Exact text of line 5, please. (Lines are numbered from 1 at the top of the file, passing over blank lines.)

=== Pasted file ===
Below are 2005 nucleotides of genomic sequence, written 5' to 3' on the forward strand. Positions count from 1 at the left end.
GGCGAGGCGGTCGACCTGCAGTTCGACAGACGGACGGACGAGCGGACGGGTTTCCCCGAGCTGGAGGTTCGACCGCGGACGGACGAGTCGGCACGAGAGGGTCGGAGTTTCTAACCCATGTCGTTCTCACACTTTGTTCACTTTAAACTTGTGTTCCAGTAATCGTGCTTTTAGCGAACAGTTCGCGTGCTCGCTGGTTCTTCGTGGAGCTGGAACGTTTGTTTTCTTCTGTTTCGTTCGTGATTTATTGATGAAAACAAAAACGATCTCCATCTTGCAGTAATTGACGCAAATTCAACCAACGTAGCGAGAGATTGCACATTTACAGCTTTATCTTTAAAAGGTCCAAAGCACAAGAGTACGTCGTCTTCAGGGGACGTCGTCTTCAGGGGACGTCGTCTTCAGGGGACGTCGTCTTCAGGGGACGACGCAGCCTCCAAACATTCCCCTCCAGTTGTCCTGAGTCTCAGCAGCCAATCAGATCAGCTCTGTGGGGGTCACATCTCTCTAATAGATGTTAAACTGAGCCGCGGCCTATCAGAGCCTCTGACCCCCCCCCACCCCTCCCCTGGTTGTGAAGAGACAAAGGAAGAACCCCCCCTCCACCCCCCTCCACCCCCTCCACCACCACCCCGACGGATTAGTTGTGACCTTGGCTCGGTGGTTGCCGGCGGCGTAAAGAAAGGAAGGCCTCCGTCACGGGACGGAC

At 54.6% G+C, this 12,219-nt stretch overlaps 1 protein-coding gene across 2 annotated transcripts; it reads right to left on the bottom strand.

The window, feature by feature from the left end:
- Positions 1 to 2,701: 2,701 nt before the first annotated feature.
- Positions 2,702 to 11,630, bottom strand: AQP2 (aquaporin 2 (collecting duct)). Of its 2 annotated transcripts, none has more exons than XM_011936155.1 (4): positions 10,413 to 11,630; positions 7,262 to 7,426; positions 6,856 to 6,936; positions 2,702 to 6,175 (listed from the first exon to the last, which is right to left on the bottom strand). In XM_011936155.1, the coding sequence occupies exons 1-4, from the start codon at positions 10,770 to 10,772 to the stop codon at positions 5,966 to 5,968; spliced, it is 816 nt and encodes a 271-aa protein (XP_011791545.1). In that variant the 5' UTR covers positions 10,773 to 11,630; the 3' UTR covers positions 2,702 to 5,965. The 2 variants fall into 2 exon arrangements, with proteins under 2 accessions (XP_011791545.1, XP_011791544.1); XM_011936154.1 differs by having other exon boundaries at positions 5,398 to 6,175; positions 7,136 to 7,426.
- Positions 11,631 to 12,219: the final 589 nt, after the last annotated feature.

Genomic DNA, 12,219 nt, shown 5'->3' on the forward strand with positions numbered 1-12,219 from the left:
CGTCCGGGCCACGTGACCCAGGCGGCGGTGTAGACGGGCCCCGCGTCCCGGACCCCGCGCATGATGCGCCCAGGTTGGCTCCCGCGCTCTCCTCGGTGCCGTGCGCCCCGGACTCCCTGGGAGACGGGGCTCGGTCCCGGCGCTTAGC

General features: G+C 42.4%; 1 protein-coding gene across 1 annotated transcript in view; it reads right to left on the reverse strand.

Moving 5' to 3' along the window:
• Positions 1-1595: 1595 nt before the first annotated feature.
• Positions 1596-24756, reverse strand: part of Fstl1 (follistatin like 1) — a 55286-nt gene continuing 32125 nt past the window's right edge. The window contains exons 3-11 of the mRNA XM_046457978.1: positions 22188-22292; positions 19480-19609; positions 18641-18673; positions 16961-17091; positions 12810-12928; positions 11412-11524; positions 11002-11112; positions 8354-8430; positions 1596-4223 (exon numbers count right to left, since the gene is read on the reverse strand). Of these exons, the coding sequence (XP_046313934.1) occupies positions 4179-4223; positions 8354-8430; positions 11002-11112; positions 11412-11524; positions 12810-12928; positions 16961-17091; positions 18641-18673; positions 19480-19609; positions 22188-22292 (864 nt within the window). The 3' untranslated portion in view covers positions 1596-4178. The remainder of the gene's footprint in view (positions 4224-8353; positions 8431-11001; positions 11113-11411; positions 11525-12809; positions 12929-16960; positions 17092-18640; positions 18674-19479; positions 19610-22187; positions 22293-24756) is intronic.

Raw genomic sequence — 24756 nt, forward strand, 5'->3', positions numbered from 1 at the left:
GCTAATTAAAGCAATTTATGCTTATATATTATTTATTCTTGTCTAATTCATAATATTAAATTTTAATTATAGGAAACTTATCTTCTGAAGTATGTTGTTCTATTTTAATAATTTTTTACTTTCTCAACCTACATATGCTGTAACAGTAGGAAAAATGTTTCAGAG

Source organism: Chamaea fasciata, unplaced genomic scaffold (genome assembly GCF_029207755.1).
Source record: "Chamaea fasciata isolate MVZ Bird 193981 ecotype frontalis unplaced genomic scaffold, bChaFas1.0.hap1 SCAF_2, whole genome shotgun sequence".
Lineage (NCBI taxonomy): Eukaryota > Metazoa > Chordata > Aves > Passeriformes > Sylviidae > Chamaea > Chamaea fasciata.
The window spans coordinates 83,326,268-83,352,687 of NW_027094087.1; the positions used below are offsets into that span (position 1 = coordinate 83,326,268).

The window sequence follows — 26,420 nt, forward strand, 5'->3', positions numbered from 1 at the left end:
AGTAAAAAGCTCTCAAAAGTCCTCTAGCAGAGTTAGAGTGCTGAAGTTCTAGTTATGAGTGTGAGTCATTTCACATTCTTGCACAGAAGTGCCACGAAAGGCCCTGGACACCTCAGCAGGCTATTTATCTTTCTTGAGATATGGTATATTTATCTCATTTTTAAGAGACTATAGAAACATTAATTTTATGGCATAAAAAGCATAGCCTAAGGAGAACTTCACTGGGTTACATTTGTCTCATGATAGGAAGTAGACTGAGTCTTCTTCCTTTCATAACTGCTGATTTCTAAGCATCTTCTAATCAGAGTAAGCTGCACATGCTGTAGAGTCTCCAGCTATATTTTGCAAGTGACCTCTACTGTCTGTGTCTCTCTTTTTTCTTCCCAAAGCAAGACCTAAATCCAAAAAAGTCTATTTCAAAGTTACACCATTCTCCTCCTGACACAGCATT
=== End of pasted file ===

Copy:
- Positions 1 to 2,701: 2,701 nt before the first annotated feature.